In other words, it was doing it dynamically.
But, why would inserting invalid tags, cause the browser to push the rest of the HTML in the head to the body?
Web browser error tolerance
I created a few example HTML files with the problems I discussed and loaded them in Chrome to show you what happens.
In the first example, I commented out the opening BODY tag. This removes it.
You can see that Chrome added one automatically.
Now, let’s see what happens if I add a <DIV> inside the HTML HEAD, which is invalid.
This is where it gets interesting. Chrome closed the HTML HEAD early and pushed the rest of the HEAD elements to the body, including our canonical tag and <DIV>.
In other words, Chrome assumed we forgot an opening <BODY> tag!
This should make it clear why misplaced tags in the HEAD can cause our SEO tags to end up in the BODY.
Now, let’s look at our second case where we don’t have a hardcoded invalid tag, but a script might write one dynamically.
Here you see that if a script writes an invalid tag in the HTML head, it will cause the browser to close it early as before. We have exactly the same problem!
We didn’t see the problem with our Python parser because lxml (the Python parsing library) doesn’t try to fix HTML errors.
Why do browsers do this?
Browsers need to render pages that our Python script doesn’t need to do. If they try to render before correcting mistakes, the pages would look completely broken.
The web is full of pages that would completely break if web browsers didn’t accommodate for errors.
This article from HTML5Rocks provides a fascinating look inside web browsers and helps explain the behavior we see in our examples.
“The HTML5 specification does define some of these requirements. (WebKit summarizes this nicely in the comment at the beginning of the HTML parser class.)
Unfortunately, we have to handle many HTML documents that are not well-formed, so the parser has to be tolerant about errors.
We have to take care of at least the following error conditions:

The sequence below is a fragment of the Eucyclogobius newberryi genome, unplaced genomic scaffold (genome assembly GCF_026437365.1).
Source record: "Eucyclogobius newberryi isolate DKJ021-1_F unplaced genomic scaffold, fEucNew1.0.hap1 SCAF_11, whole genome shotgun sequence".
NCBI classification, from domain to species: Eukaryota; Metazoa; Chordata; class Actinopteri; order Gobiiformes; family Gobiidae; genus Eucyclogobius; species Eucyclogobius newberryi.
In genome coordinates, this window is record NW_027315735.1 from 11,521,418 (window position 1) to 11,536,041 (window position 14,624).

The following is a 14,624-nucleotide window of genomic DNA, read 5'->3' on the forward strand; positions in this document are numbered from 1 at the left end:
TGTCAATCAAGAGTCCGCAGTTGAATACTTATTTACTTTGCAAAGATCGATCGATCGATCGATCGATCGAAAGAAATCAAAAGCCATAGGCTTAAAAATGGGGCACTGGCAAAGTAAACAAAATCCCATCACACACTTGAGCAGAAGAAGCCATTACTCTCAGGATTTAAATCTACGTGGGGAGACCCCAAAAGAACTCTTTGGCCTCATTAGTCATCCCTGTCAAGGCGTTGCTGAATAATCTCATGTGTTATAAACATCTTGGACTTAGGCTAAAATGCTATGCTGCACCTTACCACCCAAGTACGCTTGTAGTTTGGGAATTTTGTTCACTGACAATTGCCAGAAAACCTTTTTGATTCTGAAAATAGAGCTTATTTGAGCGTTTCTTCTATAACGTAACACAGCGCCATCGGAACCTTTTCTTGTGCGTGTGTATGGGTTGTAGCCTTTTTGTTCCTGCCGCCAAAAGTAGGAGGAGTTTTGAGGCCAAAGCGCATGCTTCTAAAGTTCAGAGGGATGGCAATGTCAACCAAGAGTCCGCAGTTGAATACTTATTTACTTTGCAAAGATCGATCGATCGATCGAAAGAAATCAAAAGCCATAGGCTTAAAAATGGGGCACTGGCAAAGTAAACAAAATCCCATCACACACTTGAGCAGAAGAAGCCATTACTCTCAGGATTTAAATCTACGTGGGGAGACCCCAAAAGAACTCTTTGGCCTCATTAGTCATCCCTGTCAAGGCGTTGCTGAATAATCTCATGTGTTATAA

The element being added is explicitly forbidden inside some outer tag. In this case, we should close all tags up to the one which forbids the element, and add it afterward.
Please read the full article or at least make sure to read at least the section on “Browser’s Error Tolerance” to get a better context.
How to fix this
Fortunately, fixing this problem is actually very simple. We have two alternatives. A lazy one and a proper one.
The proper fix is to track down scripts that insert invalid HTML tags in the head and move them to the HTML body.
The lazy and quickest fix is to move all SEO tags (and other important tags) before any third party scripts. Preferably, right after the opening <HEAD> tag.
You can see how I do it here.
We still have the same invalid tag and script in the HTML head and the SEO tags are also in the head.
Is this a common problem?
I’ve been seeing this issue happening for many years now, and Patrick Stox has also reported seeing the same problem happening often to enterprise sites.
One of the biggest misconceptions about technical SEO is that you do it once and you are done. That would be the case if the sites didn’t change, users/developers didn’t make mistakes and/or Googlebot behavior didn’t change either.
At the moment that is hardly the case.
I’ve been advocating technical SEOs learn developer skills and I hope this case study illustrates the growing importance of this.
Opinions expressed in this article are those of the guest author and not necessarily Search Engine Land. Staff authors are listed here.
February 25, 2024
February 24, 2024